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Virginia Security Deposit Laws

Security deposits are a frequent source of friction between property owners and renters. Landlords need a way to ensure that tenants don't unduly damage the dwelling unit and pay their bills. Tenants aren't thrilled about having to pay a large extra amount at the beginning of the lease, but if they do, they'll want all of it returned when they move out, and in a timely manner.

In the Old Dominion State, landlords aren't allowed to demand more than two months' rent as a security deposit. This money must be returned within 45 days of when the tenant moves out, less any allowable deductions for damage to the rental unit exceeding normal "wear and tear," unpaid utility bills, and so forth.

Read on to learn more about security deposit laws in the Commonwealth of Virginia.

Virginia Security Deposit Laws: The Basics

Only an attorney has the expertise to analyze how the law applies to your particular situation. However, to make your research easier, we've prepared the following "plain English" overview of security deposit laws in Virginia, with links to the relevant statutes.


Virginia Code:

Security Deposit Maximums A landlord is not allowed to demand more than two months' rent as a security deposit.
Return of the Security Deposit A landlord must return the tenant's security deposit, minus any allowable deductions, within 45 days of the move-out date. A landlord that makes any deductions from the security deposit must send an itemized list of the property damage, the cost to repair it, and any other charges such as for unpaid utility bills. A tenant has a right to be present at the landlord's inspection of the dwelling unit.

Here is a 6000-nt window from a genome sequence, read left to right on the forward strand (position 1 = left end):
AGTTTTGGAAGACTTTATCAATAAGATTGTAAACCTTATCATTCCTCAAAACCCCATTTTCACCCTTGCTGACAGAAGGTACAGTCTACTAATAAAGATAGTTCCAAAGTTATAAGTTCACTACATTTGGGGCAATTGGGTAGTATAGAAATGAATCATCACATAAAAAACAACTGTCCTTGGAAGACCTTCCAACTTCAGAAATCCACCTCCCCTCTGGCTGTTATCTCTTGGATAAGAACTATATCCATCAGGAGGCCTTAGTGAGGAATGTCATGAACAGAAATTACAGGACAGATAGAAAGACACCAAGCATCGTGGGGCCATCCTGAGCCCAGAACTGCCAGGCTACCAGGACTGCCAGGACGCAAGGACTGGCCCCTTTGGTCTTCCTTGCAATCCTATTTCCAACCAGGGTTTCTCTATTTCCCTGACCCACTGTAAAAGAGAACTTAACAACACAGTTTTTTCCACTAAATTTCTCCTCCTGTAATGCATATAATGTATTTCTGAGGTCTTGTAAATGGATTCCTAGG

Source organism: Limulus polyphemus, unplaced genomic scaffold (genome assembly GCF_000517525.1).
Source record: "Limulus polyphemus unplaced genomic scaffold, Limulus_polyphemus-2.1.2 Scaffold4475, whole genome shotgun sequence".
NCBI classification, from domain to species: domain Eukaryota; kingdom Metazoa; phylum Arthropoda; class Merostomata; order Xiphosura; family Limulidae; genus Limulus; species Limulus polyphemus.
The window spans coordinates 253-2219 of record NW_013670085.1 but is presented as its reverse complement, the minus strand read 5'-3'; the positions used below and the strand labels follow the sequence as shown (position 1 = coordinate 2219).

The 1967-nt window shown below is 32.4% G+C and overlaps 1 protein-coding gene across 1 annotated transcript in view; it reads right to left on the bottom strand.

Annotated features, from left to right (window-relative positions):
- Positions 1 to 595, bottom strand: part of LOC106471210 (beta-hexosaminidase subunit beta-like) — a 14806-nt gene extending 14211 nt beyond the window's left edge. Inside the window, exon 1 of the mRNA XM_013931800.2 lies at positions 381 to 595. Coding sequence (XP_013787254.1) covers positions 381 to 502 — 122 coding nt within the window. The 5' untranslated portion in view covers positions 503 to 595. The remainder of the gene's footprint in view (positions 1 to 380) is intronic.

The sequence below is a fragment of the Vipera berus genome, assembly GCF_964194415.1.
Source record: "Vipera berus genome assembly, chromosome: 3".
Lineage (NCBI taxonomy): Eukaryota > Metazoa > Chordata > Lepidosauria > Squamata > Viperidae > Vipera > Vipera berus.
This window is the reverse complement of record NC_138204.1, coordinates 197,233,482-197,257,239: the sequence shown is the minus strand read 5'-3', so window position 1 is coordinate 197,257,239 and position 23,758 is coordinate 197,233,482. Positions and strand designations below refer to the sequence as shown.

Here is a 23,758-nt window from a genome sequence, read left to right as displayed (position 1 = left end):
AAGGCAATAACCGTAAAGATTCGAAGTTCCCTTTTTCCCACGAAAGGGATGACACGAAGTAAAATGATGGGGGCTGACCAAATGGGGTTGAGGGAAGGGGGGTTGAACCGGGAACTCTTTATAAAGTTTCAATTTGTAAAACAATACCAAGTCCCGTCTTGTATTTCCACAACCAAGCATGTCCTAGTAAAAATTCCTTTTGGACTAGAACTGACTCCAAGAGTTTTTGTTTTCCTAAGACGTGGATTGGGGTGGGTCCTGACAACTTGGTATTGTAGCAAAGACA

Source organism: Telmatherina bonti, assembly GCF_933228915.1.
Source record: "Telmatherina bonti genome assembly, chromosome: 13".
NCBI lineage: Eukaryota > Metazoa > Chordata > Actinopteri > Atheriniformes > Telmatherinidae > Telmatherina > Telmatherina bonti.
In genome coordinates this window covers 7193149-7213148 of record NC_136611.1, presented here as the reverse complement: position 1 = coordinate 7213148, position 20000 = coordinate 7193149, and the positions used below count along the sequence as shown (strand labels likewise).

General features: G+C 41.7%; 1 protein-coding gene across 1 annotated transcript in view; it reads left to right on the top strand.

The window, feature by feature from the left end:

Deductions from Security Deposit A landlord in Virginia can keep all or some of the security deposit for the following reasons:
  • Unpaid rent;
  • Unpaid utility bills;
  • Damage to the dwelling unit exceeding normal wear and tear; or
  • Other damage or charges as provided in the rental agreement.
What if Landlord Violates these Rules? If the landlord willfully fails to comply with these requirements, a tenant can sue for the return of the security deposit, plus other monetary damages suffered and reasonable attorney fees.

Note: State laws are always subject to change through the passage of new legislation, rulings in the higher courts (including federal decisions), ballot initiatives, and other means. While we strive to provide the most current information available, please consult an attorney or conduct your own legal research to verify the state law(s) you are researching.

Virginia Security Deposit Laws: Related Resources

If you'd like more information related to this topic, visit the links provided below.

Have Specific Questions About Virginia Security Deposit Laws? Ask a Lawyer

Tenants and landlords each have specific legal rights and duties. If you feel that your landlord has unlawfully refused to return your security deposit, or if you're a landlord trying to understand your obligations under the law, it's best to speak with a qualified Virginia landlord-tenant attorney near you.

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